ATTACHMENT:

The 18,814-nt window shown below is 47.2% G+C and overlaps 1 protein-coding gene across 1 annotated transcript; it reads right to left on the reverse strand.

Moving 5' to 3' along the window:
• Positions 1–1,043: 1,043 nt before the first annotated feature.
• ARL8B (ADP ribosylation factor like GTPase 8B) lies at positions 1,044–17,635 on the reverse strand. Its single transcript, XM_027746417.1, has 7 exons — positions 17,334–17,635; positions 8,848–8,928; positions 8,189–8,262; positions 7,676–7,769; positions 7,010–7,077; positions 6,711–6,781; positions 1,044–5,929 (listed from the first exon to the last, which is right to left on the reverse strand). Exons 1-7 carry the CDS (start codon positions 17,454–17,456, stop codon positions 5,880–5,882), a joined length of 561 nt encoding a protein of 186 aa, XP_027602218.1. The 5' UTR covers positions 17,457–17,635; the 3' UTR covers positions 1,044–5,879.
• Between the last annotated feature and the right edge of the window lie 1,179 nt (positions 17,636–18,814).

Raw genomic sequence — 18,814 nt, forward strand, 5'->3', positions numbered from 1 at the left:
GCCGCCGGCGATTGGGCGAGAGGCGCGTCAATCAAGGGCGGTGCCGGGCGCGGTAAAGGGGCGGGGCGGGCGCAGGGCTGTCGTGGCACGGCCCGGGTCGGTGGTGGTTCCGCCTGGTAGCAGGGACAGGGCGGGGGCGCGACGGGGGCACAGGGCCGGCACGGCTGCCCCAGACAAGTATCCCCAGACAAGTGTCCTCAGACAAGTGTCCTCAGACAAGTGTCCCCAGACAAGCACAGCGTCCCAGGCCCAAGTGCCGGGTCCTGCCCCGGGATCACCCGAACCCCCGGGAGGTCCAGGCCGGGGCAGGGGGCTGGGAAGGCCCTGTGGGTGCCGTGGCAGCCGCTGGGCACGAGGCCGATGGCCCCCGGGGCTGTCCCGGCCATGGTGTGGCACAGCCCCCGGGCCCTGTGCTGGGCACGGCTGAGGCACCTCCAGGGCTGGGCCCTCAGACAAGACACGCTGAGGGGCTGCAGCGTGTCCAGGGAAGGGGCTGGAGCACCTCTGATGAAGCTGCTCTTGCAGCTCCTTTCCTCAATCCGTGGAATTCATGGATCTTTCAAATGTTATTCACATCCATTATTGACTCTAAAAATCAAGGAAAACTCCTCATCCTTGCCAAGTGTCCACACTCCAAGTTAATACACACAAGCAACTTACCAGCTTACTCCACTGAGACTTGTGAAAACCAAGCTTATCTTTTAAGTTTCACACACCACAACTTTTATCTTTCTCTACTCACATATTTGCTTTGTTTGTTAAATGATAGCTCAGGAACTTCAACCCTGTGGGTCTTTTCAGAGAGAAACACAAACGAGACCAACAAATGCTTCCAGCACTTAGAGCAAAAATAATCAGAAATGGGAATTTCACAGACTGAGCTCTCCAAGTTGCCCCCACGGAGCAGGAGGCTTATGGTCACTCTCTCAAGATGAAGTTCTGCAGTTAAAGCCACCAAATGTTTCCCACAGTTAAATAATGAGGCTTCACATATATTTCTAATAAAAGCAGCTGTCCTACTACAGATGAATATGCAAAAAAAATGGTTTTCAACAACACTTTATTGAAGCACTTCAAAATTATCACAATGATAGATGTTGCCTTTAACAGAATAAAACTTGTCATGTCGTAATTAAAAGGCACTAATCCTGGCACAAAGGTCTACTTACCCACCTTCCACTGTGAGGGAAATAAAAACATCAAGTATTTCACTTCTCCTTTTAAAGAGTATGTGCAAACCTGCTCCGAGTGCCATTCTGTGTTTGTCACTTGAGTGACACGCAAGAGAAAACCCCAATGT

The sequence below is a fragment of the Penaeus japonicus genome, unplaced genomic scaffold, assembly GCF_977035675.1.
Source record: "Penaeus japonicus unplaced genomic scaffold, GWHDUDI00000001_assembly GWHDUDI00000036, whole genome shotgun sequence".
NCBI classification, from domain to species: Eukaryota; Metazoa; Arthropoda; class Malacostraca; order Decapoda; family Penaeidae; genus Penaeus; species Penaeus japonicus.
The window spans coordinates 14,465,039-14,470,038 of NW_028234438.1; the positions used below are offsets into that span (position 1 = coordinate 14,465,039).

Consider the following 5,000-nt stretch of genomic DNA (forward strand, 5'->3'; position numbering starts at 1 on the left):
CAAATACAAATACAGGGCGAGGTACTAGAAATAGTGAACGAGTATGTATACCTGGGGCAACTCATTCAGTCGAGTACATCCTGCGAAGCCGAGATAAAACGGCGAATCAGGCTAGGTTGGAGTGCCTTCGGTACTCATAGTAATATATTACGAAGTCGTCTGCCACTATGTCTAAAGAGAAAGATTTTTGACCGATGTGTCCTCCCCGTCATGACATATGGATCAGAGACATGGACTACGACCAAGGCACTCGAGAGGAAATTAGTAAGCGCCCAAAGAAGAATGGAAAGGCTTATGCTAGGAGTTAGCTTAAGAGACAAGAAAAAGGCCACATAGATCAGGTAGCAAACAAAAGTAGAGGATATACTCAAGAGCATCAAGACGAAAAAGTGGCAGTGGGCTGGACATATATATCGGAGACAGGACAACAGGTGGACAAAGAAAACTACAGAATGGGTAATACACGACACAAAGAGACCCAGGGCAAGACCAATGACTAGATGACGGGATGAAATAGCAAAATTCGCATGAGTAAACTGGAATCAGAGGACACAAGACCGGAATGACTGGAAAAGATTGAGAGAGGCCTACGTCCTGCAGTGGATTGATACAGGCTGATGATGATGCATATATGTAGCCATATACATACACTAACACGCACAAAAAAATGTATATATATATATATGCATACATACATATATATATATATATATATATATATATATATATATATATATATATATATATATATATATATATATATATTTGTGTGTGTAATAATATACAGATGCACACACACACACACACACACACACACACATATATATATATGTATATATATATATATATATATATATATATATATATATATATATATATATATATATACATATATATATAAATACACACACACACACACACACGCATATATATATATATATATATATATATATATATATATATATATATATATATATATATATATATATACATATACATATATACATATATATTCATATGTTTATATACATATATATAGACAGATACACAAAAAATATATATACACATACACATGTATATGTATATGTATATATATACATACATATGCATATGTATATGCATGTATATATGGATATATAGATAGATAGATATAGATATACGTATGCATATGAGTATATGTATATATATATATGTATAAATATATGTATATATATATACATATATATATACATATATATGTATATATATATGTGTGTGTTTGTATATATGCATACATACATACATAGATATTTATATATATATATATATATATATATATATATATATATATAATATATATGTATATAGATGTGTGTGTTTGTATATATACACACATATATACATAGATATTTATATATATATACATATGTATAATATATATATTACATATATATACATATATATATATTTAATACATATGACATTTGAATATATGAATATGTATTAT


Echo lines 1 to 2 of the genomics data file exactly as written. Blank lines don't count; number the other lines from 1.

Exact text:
The 18,814-nt window shown below is 47.2% G+C and overlaps 1 protein-coding gene across 1 annotated transcript; it reads right to left on the reverse strand.

Moving 5' to 3' along the window: